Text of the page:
That’s right. But there’s even one more problem with that approach of using the government to try to solve this problem, which is these costs keep growing. The number of billion-dollar disasters the US experiences every year keeps going up. And at some point, even if the government pays the cost through some sort of subsidized insurance, what happens when that cost is so great that we can no longer afford to pay it? That’s the really hard question that no official can answer.

So that’s pretty doomsday, Chris. Are we looking at the end of insurance?

I think it’s fair to say that we’re looking at the end of insurance as we know it, the end of insurance that means most Americans can rest assured that if they get hit by a disaster, their insurance company will provide enough money they can rebuild. That idea might be going away. And what it shows is maybe the threat of climate change isn’t quite what we thought.

Maybe instead of climate change wrecking communities in the form of a big storm or a wildfire or a flood, maybe even before those things happen, climate change can wreck communities by something as seemingly mundane and even boring as insurance. Maybe the harbinger of doom is not a giant storm but an anodyne letter from your insurance company, saying, we’re sorry to inform you we can no longer cover your home.

Maybe the future of climate change is best seen not by poring over weather data from NOAA but by poring over spreadsheets from rating firms, showing the profitability from insurance companies, and how bit by bit, that money that they’re losing around the country tells its own story. And the story is these shocks are actually already here.

Chris, as always, terrifying to talk to you.

Always a pleasure, Sabrina.

Here’s what else you should know today. On Tuesday, the United Nations has reclassified the number of women and children killed in Gaza, saying that it does not have enough identifying information to know exactly how many of the total dead are women and children. The UN now estimates that about 5,000 women and about 8,000 children have been killed, figures that are about half of what it was previously citing. The UN says the numbers dropped because it is using a more conservative estimate while waiting for information on about 10,000 other dead Gazans who have not yet been identified.

And Mike Johnson, the Speaker of the House, gave a press conference outside the court in Lower Manhattan, where Michael Cohen, the former fixer for Donald Trump, was testifying for a second day, answering questions from Trump’s lawyers. Trump is bound by a gag order. So Johnson joined other stand-ins for the former president to discredit the proceedings. Johnson, one of the most important Republicans in the country, attacked Cohen but also the trial itself, calling it a sham and political theater.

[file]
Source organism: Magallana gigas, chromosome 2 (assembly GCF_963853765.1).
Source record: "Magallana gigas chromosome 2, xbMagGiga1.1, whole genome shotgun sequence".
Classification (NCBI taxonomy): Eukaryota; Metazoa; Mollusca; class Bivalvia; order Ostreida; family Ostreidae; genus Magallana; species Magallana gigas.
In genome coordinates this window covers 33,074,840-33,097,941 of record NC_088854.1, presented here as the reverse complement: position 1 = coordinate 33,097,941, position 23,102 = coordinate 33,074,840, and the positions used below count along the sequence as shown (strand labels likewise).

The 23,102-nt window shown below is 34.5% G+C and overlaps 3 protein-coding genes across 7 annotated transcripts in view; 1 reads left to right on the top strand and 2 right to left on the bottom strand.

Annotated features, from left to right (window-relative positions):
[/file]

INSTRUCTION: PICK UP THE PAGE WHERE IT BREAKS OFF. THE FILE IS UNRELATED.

Today’s episode was produced by Nina Feldman, Shannon Lin, and Jessica Cheung. It was edited by MJ Davis Lin, with help from Michael Benoist, contains original music by Dan Powell, Marion Lozano, and Rowan Niemisto, and was engineered by Alyssa Moxley. Our theme music is by Jim Brunberg and Ben Landsverk of Wonderly.

That’s it for “The Daily.” I’m Sabrina Tavernise. See you tomorrow.

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Hosted by Sabrina Tavernise

Featuring Christopher Flavelle

Produced by Nina Feldman ,  Shannon M. Lin and Jessica Cheung

Edited by MJ Davis Lin

With Michael Benoist

Original music by Dan Powell ,  Marion Lozano and Rowan Niemisto

Engineered by Alyssa Moxley

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Across the United States, more frequent extreme weather is starting to cause the home insurance market to buckle, even for those who have paid their premiums dutifully year after year.

Christopher Flavelle, a climate reporter, discusses a Times investigation into one of the most consequential effects of the changes.

On today’s episode

money makes me happy essay

Christopher Flavelle , a climate change reporter for The New York Times.

A man in glasses, dressed in black, leans against the porch in his home on a bright day.

Background reading

As American insurers bleed cash from climate shocks , homeowners lose.

See how the home insurance crunch affects the market in each state .

Here are four takeaways from The Times’s investigation.

There are a lot of ways to listen to The Daily. Here’s how.

We aim to make transcripts available the next workday after an episode’s publication. You can find them at the top of the page.

Christopher Flavelle contributed reporting.

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Christopher Flavelle is a Times reporter who writes about how the United States is trying to adapt to the effects of climate change. More about Christopher Flavelle


Money blog: 'Good news' as major drop in energy bills predicted in July